Auckland Transport board members gather in secret today to finalise a divorce settlement with smart card operator Snapper Services, and hopefully come up with a rescue plan for the stalled $98 million integrated ticketing project.

If the reports leaking out of the Auckland Council are correct, Snapper has turned the tables on AT's attempt to sack it from the project and collect more than $1 million in damages for missing deadlines.

Instead of going weak at the knees on receiving the June 18 letter from Bell Gully lawyers on AT's behalf, Snapper is demanding compensation from AT reportedly for, among other things, altering the specifications of the contract on the go.

AT rejects this, but worries that results are never guaranteed in a drawn-out court battle and seems ready to cave in.

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One thing is certain - the planned launch from late this year of a fully integrated ticketing system involving "all Auckland buses, rail and ferries", a promise still lingering on AT's website, is a joke.

It is particularly so when the public agenda for today's meeting turns a Nelsonian eye to the whole fiasco.

Chief operating officer Greg Edmonds reports that "work has commenced to plan the pilot of the rail and ferry solution of the Thales core system" and that there's "good progress for rail and ferry to go live of the AT HOP card at Britomart and Newmarket stations".

No mention of the "go dead" disaster engulfing the bus network, which carries the vast bulk of commuters - the ones likely to be wanting to "integrate" across to train or ferry to continue their journeys.

The bust-up has been a long time coming. I predicted it in February when Snapper missed a deadline to link its system into the master network being designed by Thales, the French technology giant. That's when the trials were to begin.

Six months on, Snapper's Korean-sourced system has still failed to learn the trick of speaking French, and AT has belatedly come to the conclusion it never will gain sufficient fluency to be able to communicate adequately.

Meanwhile, Thales, which has met its deadlines, is now billing AT $627,000 a month for the expense of having to retain a reduced project team until a bus system is in place and fully interoperable and tested.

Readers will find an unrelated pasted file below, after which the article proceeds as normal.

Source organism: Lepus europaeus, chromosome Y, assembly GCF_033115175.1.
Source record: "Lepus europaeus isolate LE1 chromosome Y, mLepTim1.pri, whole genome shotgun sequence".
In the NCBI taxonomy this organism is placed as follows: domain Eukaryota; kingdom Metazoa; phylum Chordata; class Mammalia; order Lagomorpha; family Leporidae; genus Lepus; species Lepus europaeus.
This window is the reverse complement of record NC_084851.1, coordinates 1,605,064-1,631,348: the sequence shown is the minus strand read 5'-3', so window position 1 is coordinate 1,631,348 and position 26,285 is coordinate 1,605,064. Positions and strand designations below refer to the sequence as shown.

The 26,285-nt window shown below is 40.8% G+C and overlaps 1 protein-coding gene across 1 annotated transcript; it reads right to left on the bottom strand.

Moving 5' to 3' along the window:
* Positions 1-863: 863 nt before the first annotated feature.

How much it will cost and how long it will take to obtain 650 in-bus ticket readers to replace the existing Snapper machines, to say nothing of who will pay, is yet another problem to deal with.

Auckland Transport has only itself to blame for its present predicament. In 2009, after a lengthy international tender process, Thales was selected by AT's predecessor, ARTA, to deliver an integrated public transport ticketing system.

One of the winning points was that it had a stable, well-tested system in use in cities around the world.

Wellington-based Snapper, an offshoot of investment company Infratil, missed out, but angrily contested the results through the legal system and lost. Snapper's sister company, New Zealand Bus, runs the main Auckland bus company and, at the time, Snapper chairman Paul Ridley-Smith told the Herald: "We're not going to plug into Thales. We have a perfectly functional, 100-per-cent-effective, totally integrated ticketing system, so why would you build another?"

Threat? Promise? Wishful thinking? Whatever, a year later New Zealand Bus had an apparent change of heart and was rapidly installing the Snapper system into its 650 Auckland buses and pleading to be allowed to integrate them into the new Thales system.

The ARTA board refused to make a decision in late 2010, preferring to pass the buck to the incoming AT board.

The story then goes that Infratil's founder, the late Lloyd Morrison, a friend and neighbour of Deputy Prime Minister Bill English, lobbied vigorously to get Snapper back into the picture.

Arms were twisted and AT, which relies on Government funding for rail electrification and the like, was persuaded that bringing the dead Snapper back to the table wasn't such a bad idea after all.

How wrong they were. Nine months after trials were to begin, there's still not a bus system to trial. And in a few months, instead of a one-card system for all public transport, we're going to have two cards, both called HOP, one usable only on NZ Bus vehicles, the other for trains and ferries.